Dr. Carilyn Hoffman's Guide to Menopause Medication & Relief

By: Tori Bowlin

April 11, 2024

A woman in menopause sticks a transdermal patch on her arm.

Women undergo multiple hormonal changes throughout their lives, leading to different physical and emotional experiences. Dr. Carilyn Hoffman, at Renown Women's Health, explains these confusing life stages and helps decode menopause.

Perimenopause: Transitioning Towards Menopause

Defined as the time "around menopause," perimenopausal symptoms are caused by hormonal fluctuations that occur as the ovarian function declines. Levels of estrogen and progesterone decrease, and follicle stimulating hormone increases. These hormonal fluctuations may cause a range of symptoms including:

  • Irregular or abnormal periods: Initially cycles intervals vary in length by greater than 7 days, then in later stages the interval increases to greater than 60 days between cycles
  • Hot flashes and night sweats: This is the most common symptom and 50-82% of women will have vasomotor symptoms
  • Mood swings and memory problems
  • Anxiety or insomnia
  • Heart palpitations
  • Decreased libido and vaginal dryness
  • Weight gain and thinning hair
  • Increased risk of urinary tract infections
  • Decreased bone density


Menopause is defined as year without a menstrual cycle and marks the timeframe when the ovaries stop making estrogen. This signifies the end of the reproductive years. The average age of menopause is 51; however, the menopausal transition can last about 8 years. This means that women in their late 30’s and 40’s may start to have symptoms of perimenopause.

The worst vasomotor symptoms are typically experienced at the one-year mark since the last period. Unfortunately, some women experience symptoms throughout the entire menopausal transition.


After 12 months without a menstrual cycle, a woman is confirmed to be postmenopausal. This is sometimes difficult to define, as women may have had procedures that cause menstrual suppression such as a uterine ablation or hysterectomy or they may still be on contraception. Sometimes, lab work may be recommended to help determine menopausal status. However, due to the broad time period that the menopausal transition occurs and the variations in normal hormone levels throughout a cycle, lab work is not always helpful.

Dr. Hoffman explains the importance of thorough counseling for patients seeking to "check their hormone levels." She emphasizes that menopause is diagnosed clinically, focusing more on the individual's symptoms rather than lab values. This approach ensures that patients understand the implications of the test results and the treatment strategy.

Menopause Medical Management

Medical management of symptoms should be tailored to the individual’s concerns.

Abnormal Bleeding:

  • There are a range of medications, IUDs and procedures available if the main concern is irregular or prolonged menstrual bleeding during perimenopause. 

Hot Flashes and Night Sweats:

  • Hormone Replacement Therapy (HRT): HRT is currently the most effective method for relieving vasomotor symptoms. However, it's important to discuss potential risks with a healthcare provider, as HRT can increase your risk of blood clots and breast cancer. If improperly prescribed, it can also increase the risk of uterine cancer. The American College of Obstetricians and Gynecologists recommends the lowest dose for the shortest duration.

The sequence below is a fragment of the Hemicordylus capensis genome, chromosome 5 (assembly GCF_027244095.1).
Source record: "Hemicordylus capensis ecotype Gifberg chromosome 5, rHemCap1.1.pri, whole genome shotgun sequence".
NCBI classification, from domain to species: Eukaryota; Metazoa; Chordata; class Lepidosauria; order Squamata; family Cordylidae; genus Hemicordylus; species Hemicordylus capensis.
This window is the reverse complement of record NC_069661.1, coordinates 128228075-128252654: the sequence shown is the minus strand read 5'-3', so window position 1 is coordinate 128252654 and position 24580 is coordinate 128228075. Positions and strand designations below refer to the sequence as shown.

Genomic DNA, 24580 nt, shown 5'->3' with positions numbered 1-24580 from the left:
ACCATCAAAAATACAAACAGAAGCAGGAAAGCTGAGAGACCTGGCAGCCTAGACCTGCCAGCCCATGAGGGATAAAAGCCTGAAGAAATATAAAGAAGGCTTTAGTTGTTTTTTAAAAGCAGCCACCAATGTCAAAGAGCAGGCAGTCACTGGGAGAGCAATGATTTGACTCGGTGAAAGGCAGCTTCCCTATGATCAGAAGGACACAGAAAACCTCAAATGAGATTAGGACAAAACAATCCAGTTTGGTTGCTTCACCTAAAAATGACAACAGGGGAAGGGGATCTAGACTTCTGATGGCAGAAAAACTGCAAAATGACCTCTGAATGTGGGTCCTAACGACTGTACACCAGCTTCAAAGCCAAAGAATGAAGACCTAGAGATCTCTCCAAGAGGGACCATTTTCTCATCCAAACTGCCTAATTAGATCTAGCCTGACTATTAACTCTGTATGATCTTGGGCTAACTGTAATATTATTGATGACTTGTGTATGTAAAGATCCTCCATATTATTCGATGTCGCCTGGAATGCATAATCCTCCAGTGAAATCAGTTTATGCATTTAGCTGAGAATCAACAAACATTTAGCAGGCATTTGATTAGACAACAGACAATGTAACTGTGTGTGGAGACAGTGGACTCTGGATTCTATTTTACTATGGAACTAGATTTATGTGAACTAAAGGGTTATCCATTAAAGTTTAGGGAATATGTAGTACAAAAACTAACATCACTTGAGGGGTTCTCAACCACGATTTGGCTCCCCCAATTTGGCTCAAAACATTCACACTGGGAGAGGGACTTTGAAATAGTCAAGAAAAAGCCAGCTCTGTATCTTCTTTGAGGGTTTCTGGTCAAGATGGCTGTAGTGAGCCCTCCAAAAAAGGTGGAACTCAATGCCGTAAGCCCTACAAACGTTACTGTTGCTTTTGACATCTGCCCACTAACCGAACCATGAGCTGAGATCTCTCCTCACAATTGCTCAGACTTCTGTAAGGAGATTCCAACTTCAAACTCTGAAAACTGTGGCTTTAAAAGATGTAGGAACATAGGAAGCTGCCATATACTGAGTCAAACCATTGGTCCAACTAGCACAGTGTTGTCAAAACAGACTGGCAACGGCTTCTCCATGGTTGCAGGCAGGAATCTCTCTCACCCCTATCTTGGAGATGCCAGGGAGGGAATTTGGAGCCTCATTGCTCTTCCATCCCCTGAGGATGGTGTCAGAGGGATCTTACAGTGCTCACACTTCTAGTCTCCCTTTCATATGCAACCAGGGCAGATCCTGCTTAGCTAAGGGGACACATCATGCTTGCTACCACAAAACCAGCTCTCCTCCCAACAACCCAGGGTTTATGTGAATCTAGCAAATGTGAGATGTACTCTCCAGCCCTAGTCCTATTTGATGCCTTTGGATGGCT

• Low-dose antidepressants: SSRIs/SSNIs may mitigate hot flashes and mood disorders for those who are not candidates or prefer to avoid HRT. Currently, only Paroxetine is FDA-approved for this use. 
  • Fezolinetant: This is a newly FDA-approved non-hormonal medication that works at the brain's level to treat vasomotor symptoms.
  • Gabapentin: This is an anticonvulsant medication that has been shown in several studies to be helpful for vasomotor symptoms, but it is not currently FDA-approved.

Genitourinary Symptoms of Menopause: 

  • Vaginal estrogen: Vaginal dryness and pain with intercourse due to thinning vaginal tissue is a common symptom of menopause. Vaginal estrogen is highly effective at decreasing these symptoms and has fewer side effects than systemic HRT.
  • Ospemifene: This is a selective estrogen receptor modulator that is a non-hormonal FDA-approved medication for severe vaginal dryness.

Natural Symptom Relief Strategies:

  • Nutrition: Incorporate calcium, vitamin D, and high-quality protein to support bone health and muscle maintenance. There are limited studies on phytoestrogens (found in soy and tofu) and vasomotor symptoms. While the data doesn’t necessarily support that these phytoestrogens relieve symptoms, no detrimental effects were found and these tend to be high quality and healthy proteins.
  • Exercise: Regular physical activity can ease menopausal symptoms and support weight management. Data doesn’t support that this reduces vasomotor symptoms, but it can be helpful in weight management and sleep quality.
  • Beverage choices: Limiting alcohol and caffeine can help decrease the frequency of vasomotor symptoms and may also improve sleep quality.
  • Alternative remedies: One study shows that Chinese herbal medicine and acupuncture are effective at relieving vasomotor symptoms. There is not enough evidence to recommend Black Cohosh, and it is associated with liver toxicity in high doses. Studies don’t show that St. John’s Wart or Gingko Balboa are any better than placebo.  Always mention your alternative medical therapies to your provider as some do interact with other prescribed medications.

By understanding and recognizing that the symptoms of menopause are real and treatable, women are empowered to manage this transition better and can maintain their well-being and quality of life. Please schedule an appointment with Renown Women’s Health if you’d like to discuss your menopause symptoms with a provider.

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